I do not believe that the left is more tolerant of antisemitism than the right. Yes, there is an element of the "left," and I use that term here because of how the people self-identify, that engage in it and tolerate it in the name of what they consider "The Cause." However, that is not representative of the left as a whole, nor should it be presented that way. There are elements on both the self-identified left and the self-identified right that engage in antisemitism or tolerate or look the other way when it arises because it suits their political interests to do so. I am simply criticizing your broad brush against the entirety of the left and your continual glossing over or ignoring it when it occurs on the right.
If you criticized both the marginal elements of the left AND the right for their tolerance of antisemitism, then my criticisms, if existent, would be considerably different. However, you do not criticize the right, and while not considering yourself a member of it, do them a service through that. You consider yourself an independent with no allegiance to left or right, then act as one. Call out the antisemitism wherever and whenever it occurs, instead of simply focusing on the left.
November 7, 2011 1:00 PM
I want to thank Reuven for his ongoing and fair-minded criticisms, because those criticisms are helpful to me as I build and modify my argument.
I agree, as I have often said, that anti-Semitism "is not representative of the left as a whole." That has been my position all the way through. The problem with the left is not that it is anti-Semitic, but that it turns a blind eye. A perfect example is in the nice lady from My Left Wing (not the thoughtful owner of that blog) who doesn't mind participating on another blog wherein the Star of David is kicked around, and torn, on the front page. I found that detestable, but she did not because, as a typical progressive, she did not mind even blatant expressions of anti-Semitism.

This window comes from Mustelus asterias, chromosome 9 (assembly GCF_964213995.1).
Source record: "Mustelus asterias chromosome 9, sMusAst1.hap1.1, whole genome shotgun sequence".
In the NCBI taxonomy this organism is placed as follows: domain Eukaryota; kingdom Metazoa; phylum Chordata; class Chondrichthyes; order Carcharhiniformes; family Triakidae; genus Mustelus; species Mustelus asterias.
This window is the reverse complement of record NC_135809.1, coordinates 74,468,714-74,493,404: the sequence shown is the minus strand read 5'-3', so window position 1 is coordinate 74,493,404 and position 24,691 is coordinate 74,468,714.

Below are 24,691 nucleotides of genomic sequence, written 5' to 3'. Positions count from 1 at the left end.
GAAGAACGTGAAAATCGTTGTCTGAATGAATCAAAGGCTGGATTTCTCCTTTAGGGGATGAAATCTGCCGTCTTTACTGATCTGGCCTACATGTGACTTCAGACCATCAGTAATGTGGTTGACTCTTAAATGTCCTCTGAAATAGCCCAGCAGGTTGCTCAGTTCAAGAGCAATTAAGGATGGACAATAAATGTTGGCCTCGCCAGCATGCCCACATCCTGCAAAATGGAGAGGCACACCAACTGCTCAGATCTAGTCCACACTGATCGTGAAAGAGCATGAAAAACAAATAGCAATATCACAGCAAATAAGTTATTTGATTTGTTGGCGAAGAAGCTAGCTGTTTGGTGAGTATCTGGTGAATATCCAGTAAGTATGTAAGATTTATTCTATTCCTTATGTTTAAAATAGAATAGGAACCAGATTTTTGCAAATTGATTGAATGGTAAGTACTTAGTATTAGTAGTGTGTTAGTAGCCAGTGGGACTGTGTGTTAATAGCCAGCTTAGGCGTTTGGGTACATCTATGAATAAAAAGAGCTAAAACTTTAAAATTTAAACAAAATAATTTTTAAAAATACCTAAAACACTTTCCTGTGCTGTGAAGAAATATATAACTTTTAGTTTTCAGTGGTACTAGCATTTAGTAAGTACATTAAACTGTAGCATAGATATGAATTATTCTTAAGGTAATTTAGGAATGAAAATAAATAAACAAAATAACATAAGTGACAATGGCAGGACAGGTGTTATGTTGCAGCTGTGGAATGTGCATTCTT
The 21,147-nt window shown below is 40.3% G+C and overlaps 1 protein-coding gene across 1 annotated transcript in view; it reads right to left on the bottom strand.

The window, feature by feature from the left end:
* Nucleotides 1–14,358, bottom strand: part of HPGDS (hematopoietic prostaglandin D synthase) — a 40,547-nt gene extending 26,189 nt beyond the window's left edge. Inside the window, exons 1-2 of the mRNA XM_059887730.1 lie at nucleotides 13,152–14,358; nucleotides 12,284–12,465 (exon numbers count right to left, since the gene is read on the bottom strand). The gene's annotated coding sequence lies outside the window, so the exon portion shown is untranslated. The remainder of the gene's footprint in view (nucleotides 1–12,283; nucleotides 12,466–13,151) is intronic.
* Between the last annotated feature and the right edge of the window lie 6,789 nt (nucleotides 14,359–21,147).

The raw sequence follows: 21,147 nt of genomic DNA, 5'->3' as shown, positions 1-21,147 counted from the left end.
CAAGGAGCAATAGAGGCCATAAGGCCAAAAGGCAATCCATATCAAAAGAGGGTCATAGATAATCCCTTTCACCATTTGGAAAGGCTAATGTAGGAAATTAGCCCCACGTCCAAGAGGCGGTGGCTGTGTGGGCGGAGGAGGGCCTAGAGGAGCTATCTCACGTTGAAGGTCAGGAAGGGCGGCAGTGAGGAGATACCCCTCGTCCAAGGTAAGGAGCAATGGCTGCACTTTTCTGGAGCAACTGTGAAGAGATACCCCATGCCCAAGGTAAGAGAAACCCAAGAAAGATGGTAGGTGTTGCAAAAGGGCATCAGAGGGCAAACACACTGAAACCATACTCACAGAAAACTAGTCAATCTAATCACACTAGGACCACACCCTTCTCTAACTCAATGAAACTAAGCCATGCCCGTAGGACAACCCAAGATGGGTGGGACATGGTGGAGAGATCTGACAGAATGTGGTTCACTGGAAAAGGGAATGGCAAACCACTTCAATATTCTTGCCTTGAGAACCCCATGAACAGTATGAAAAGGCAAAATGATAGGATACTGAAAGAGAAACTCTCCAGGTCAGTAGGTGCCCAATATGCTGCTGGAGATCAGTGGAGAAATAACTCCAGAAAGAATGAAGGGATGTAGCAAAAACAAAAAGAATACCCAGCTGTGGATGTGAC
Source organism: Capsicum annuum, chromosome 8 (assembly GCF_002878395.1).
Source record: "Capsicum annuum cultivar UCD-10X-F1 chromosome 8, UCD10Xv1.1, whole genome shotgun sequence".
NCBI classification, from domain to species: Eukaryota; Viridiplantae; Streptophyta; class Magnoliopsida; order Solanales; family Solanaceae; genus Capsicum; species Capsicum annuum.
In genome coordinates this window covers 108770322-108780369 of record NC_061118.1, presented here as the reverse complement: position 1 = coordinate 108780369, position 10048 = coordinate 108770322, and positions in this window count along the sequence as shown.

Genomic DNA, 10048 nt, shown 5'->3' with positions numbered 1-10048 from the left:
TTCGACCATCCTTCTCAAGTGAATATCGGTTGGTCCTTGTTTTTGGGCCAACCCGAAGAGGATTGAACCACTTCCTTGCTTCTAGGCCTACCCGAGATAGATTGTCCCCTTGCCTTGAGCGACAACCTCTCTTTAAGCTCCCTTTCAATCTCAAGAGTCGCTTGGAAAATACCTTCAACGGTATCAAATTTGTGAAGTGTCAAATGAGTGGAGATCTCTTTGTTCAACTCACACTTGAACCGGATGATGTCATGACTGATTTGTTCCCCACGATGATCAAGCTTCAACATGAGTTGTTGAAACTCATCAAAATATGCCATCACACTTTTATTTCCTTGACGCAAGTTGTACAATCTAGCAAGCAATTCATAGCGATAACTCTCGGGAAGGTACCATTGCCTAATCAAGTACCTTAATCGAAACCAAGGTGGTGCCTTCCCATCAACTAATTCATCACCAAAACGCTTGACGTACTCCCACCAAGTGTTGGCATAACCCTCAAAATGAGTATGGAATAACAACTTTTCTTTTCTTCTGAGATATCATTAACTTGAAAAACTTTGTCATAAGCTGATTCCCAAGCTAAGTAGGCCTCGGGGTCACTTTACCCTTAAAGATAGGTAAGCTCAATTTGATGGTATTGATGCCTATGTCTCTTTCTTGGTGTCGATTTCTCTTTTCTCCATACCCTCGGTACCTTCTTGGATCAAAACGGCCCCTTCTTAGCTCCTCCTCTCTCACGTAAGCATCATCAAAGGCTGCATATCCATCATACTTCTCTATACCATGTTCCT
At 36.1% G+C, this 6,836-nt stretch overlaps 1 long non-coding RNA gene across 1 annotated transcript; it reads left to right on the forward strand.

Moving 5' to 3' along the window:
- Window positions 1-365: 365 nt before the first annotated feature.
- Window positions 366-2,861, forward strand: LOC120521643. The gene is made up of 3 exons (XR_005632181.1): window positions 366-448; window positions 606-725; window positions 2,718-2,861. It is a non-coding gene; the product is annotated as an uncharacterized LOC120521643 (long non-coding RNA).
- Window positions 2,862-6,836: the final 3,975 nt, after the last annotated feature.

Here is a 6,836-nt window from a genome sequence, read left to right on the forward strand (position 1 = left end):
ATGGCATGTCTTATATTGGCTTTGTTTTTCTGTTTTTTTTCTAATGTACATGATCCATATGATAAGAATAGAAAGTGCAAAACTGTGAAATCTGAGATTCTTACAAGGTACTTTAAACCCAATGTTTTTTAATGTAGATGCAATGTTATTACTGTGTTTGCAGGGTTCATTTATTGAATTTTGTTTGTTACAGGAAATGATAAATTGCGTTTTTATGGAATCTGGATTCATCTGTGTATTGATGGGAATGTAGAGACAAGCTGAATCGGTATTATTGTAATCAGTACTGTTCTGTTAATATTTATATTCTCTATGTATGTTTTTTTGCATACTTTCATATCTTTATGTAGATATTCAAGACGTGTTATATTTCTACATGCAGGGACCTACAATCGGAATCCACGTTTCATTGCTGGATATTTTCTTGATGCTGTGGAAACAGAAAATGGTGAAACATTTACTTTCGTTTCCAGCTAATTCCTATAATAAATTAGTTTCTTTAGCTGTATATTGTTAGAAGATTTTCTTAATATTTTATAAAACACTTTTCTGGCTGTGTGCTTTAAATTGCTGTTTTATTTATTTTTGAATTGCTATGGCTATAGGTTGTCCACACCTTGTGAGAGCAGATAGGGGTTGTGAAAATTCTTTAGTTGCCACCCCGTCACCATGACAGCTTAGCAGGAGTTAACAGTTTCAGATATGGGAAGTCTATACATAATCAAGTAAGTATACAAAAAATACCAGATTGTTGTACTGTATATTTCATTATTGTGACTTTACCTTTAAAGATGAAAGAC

This is not because she, herself, is anti-Semitic, but merely that she does not care one way or the other.
There are elements on both the self-identified left and the self-identified right that engage in antisemitism or tolerate or look the other way...
Sure, but the difference is that the American right-wing has not legitimized anti-Semitism by bringing an anti-Semitic political movement under their umbrella. The right has random bigots of every way, shape, and form, as do we, but they have marginalized their anti-Semites. The American left, and I am left by any measure on the actual issues, has institutionalized its bigotry by accepting the anti-Semitic BDS movement... the movement to boycott, divest from, and sanction... the Jews of the Middle East.
The right has anti-Semitism, but the left promotes anti-Semitism by giving anti-Semitic anti-Zionism and the BDS movement venues and a voice.
That's the difference, Reuven.
And, believe me, I do not like it any better than you do, but we have to face the political environment as it is now, not how it was twenty years ago.
The right has bigots, but the left has institutionalized their anti-Semitism.
It is for this reason that I recommend that American Jews boycott the progressive-left, while making our displeasure known to the Democratic Party by giving them a vacation, at least for this cycle.
Finally, if I focus on the left, it is because I come from the left.
From the American right I expect nothing.
This is me from just a few years ago:
I must have marched at least a dozen times against those wars.
Nonetheless, I know that the right is far friendlier to Israel than is the American left.
Sad, but true.
And the European left? Fuggedaboutit.
We have been betrayed... for reasons that we can discuss.